Tuesday, May 11th, 2010

From Hell’s Heart I Stab at Thee. Social Media Hell That Is

Actually I’m stabbing at you from a coffee shop in beautiful rainy Ann Arbor, where I went to film one of these. I ran around a Borders babbling like an idiot while a nice man followed me with a video camera.

I do that a lot anyway. But there isn’t usually a cameraman there. I will post the results when they’re ready, except if they’re shameful, in which case I’ll disavow them.

So because I am an author, I have to have a ‘social media strategy,’ which is one reason I started this blog. Though I’ll tell you a weird thing: I fricking love this blog, and it is getting more and more difficult to pry myself away from it. I also tweet.

So far so good. But now I realize I need to deal w/ Facebook, too. So I’ve started paying attention to my Facebook profile. And I set up a Facebook fan page. For myself. Which felt weird, but I powered through it anyway.

And see, this is where it all started falling apart. There was already a Facebook page for me. It was nice — it flowed in any status updates that mention me, including my own, and my Wikipedia entry buy zithromax online overnight shipping (which I hate, but haven’t edited so when I die I can still get into WikiHeaven) — but I couldn’t figure out who created it. Or maybe it spontaneously generated itself.

So I started a new one. But it doesn’t pick up status updates about or by me. In fact it looks crappy and has no fans. Now I’m asking myself, as I do every day, why can I not be more like Neil Gaiman and Patrick Rothfuss? And not just, you know, the hair. Though that would be a start.

So now I’m the proud owner of a blog, a Twitter feed, and two Facebook pages. I can sync my Twitter feed to one of my Facebook pages, but not both, and none of the others seem to want to talk to each other, including the two Facebook pages. So I have to run around Charlie Chaplin-style, updating them all sequentially. It’s a fricking nightmare.

I know it’s unusual for a writer to whine. That’s what makes me so special. I saw that Robert Khoo uses HootSuite, so I’m going to give that a try. Maybe that will solve all my problems.

Even just the hair thing would be a start.

7 comments on “From Hell’s Heart I Stab at Thee. Social Media Hell That Is

  1. M says:

    once i reviewed a book on my own blog, then a few days later, through what i assume to be, vanity googling, he found it and commented on my review. as well he added me as a friend on facebook!

    i will add you as a friend on facebook now, do not be alarmed. it means people like you 😀

  2. M says:

    he as in the author..

  3. Matt S says:

    Weird, I’m heading up to Ann Arbor for the weekend to go to Expeditious, which is a local Potter conference (http://www.thefifthhouse.org/)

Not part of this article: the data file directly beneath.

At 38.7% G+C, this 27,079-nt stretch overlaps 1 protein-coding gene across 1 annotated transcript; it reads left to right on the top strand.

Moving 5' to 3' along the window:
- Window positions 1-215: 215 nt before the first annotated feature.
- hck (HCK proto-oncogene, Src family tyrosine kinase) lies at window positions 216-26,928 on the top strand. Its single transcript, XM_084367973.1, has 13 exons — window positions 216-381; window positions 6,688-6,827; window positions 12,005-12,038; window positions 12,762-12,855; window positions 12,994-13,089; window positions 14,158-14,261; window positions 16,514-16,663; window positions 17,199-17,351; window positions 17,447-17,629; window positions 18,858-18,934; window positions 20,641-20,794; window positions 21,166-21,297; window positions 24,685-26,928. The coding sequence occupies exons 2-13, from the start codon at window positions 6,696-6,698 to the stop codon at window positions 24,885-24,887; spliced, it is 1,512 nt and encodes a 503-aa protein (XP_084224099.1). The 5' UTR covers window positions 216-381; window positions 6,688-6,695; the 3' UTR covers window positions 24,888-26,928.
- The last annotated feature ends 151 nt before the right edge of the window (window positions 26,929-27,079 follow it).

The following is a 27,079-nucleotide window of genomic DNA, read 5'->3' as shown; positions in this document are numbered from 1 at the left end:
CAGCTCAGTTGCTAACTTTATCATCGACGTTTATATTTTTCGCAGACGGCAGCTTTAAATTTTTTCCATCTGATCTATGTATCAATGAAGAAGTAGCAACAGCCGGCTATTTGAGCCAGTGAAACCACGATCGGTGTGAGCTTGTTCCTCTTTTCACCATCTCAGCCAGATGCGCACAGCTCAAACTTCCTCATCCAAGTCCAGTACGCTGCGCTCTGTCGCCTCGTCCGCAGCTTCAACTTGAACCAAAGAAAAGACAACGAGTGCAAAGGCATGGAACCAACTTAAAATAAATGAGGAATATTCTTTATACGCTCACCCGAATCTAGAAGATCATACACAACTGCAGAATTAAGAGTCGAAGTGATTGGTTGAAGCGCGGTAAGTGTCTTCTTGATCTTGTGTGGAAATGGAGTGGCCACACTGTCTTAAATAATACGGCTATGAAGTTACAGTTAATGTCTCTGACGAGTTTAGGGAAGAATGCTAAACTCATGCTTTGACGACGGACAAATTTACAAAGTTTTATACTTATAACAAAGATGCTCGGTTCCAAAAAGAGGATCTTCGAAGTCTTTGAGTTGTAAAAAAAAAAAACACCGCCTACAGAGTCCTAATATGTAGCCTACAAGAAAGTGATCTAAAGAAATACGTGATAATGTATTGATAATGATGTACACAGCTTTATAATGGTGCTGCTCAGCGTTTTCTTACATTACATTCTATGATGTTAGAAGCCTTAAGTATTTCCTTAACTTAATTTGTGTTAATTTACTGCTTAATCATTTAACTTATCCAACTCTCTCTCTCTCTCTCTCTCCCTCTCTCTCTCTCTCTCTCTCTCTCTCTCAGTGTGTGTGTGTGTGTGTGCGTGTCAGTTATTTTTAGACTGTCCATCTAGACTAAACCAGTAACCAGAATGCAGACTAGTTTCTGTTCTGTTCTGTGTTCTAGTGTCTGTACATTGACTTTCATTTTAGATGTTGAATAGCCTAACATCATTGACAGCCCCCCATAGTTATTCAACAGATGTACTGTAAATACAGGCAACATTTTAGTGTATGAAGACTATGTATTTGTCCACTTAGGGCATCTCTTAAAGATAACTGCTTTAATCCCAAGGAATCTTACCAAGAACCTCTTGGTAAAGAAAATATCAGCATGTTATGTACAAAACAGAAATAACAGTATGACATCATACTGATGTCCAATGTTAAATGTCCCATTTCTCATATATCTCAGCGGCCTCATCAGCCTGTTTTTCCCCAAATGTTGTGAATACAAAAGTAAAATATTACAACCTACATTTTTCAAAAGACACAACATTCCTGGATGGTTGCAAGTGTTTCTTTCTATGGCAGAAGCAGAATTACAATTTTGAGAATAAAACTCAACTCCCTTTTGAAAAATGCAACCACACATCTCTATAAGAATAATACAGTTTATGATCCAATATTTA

I’m assuming any chance you’ll be there is remote.

  4. Leverus says:

    @M I’ll try. be gentle with me.

    @MattS seriously? man, no one ever tells me anything. I’ll be gone by then.

  5. Beth says:

    Hootsuite is probably your best option right now. You can send from it to both your Facebook page and your Facebook profile, as well as Twitter. With the official twitter and facebook apps you can send from twitter to your personal facebook profile (but not the other way around) and from your official facebook page to twitter (but not the other way around). Yes, that makes absolutely no sense. No, they’ve never said anything about fixing it.

    The random Facebook page with no controlling human was spontaneously generated when Facebook made the interests on everybody’s profiles public by turning them into links to a page. They did a not so great (to put it mildly) job connecting the interests listed to the pages that already exists. There’s more info about it at http://www.allfacebook.com/2010/04/the-problem-with-community-pages/.

    Social media is fun, but definitely not easy. Best of luck with yours 🙂

  6. Leverus says:

    Thank you Beth. This is really helpful.

  7. Gary Gibson says:

    I get the impression quite a few writers have avoided building fanpages on facebook; indeed, I get the impression there’s been something of a backlash against them, or maybe that’s just the writers I tend to link to on Facebook.

    My guess people don’t want to be seen as blowing their own trumpet too loudly, and a huge number of self-published authors with ‘fan pages’ probably isn’t helping matters any.

    On the other, other hand, it’s probably nice to be able to have two profiles – one for your friends and relations, and another for anyone who wants to call themselves a ‘fan’.

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